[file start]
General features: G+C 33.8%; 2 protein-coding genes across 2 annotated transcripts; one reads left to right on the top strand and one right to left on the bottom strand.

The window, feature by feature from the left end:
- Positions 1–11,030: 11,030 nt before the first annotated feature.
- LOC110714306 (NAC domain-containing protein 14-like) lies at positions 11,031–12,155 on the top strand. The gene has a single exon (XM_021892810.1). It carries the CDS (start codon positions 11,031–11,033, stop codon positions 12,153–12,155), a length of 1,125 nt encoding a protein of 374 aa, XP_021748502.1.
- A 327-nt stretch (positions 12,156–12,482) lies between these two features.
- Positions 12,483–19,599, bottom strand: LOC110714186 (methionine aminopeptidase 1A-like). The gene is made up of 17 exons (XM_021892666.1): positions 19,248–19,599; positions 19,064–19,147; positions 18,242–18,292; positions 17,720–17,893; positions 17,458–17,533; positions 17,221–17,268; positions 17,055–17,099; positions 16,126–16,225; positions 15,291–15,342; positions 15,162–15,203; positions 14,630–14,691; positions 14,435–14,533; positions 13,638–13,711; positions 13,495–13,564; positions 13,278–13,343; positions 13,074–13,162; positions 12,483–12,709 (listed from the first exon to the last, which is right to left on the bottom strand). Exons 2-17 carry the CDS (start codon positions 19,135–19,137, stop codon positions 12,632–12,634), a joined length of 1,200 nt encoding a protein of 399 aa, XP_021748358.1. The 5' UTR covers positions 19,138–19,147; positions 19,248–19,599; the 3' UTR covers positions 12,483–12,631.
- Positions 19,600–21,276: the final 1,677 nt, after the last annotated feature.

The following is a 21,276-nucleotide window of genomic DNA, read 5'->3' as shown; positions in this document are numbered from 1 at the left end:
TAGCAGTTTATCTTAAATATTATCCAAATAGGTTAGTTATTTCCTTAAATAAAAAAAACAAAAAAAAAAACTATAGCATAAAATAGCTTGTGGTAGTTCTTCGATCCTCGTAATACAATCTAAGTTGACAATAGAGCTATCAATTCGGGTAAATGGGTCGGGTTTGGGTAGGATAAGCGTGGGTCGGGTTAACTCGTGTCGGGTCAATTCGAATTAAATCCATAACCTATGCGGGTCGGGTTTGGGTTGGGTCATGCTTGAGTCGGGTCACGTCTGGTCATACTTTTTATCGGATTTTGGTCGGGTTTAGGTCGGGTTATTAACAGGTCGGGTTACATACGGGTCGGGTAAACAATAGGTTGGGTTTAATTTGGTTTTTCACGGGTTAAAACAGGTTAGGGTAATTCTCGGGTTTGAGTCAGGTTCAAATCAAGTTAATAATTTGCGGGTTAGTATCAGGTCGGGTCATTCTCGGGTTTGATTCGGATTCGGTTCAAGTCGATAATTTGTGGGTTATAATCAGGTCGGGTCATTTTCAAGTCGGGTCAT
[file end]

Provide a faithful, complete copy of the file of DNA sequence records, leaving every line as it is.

General features: G+C 33.8%; 2 protein-coding genes across 2 annotated transcripts; one reads left to right on the top strand and one right to left on the bottom strand.

The window, feature by feature from the left end:
- Positions 1–11,030: 11,030 nt before the first annotated feature.
- LOC110714306 (NAC domain-containing protein 14-like) lies at positions 11,031–12,155 on the top strand. The gene has a single exon (XM_021892810.1). It carries the CDS (start codon positions 11,031–11,033, stop codon positions 12,153–12,155), a length of 1,125 nt encoding a protein of 374 aa, XP_021748502.1.
- A 327-nt stretch (positions 12,156–12,482) lies between these two features.
- Positions 12,483–19,599, bottom strand: LOC110714186 (methionine aminopeptidase 1A-like). The gene is made up of 17 exons (XM_021892666.1): positions 19,248–19,599; positions 19,064–19,147; positions 18,242–18,292; positions 17,720–17,893; positions 17,458–17,533; positions 17,221–17,268; positions 17,055–17,099; positions 16,126–16,225; positions 15,291–15,342; positions 15,162–15,203; positions 14,630–14,691; positions 14,435–14,533; positions 13,638–13,711; positions 13,495–13,564; positions 13,278–13,343; positions 13,074–13,162; positions 12,483–12,709 (listed from the first exon to the last, which is right to left on the bottom strand). Exons 2-17 carry the CDS (start codon positions 19,135–19,137, stop codon positions 12,632–12,634), a joined length of 1,200 nt encoding a protein of 399 aa, XP_021748358.1. The 5' UTR covers positions 19,138–19,147; positions 19,248–19,599; the 3' UTR covers positions 12,483–12,631.
- Positions 19,600–21,276: the final 1,677 nt, after the last annotated feature.

The following is a 21,276-nucleotide window of genomic DNA, read 5'->3' as shown; positions in this document are numbered from 1 at the left end:
TAGCAGTTTATCTTAAATATTATCCAAATAGGTTAGTTATTTCCTTAAATAAAAAAAACAAAAAAAAAAACTATAGCATAAAATAGCTTGTGGTAGTTCTTCGATCCTCGTAATACAATCTAAGTTGACAATAGAGCTATCAATTCGGGTAAATGGGTCGGGTTTGGGTAGGATAAGCGTGGGTCGGGTTAACTCGTGTCGGGTCAATTCGAATTAAATCCATAACCTATGCGGGTCGGGTTTGGGTTGGGTCATGCTTGAGTCGGGTCACGTCTGGTCATACTTTTTATCGGATTTTGGTCGGGTTTAGGTCGGGTTATTAACAGGTCGGGTTACATACGGGTCGGGTAAACAATAGGTTGGGTTTAATTTGGTTTTTCACGGGTTAAAACAGGTTAGGGTAATTCTCGGGTTTGAGTCAGGTTCAAATCAAGTTAATAATTTGCGGGTTAGTATCAGGTCGGGTCATTCTCGGGTTTGATTCGGATTCGGTTCAAGTCGATAATTTGTGGGTTATAATCAGGTCGGGTCATTTTCAAGTCGGGTCAT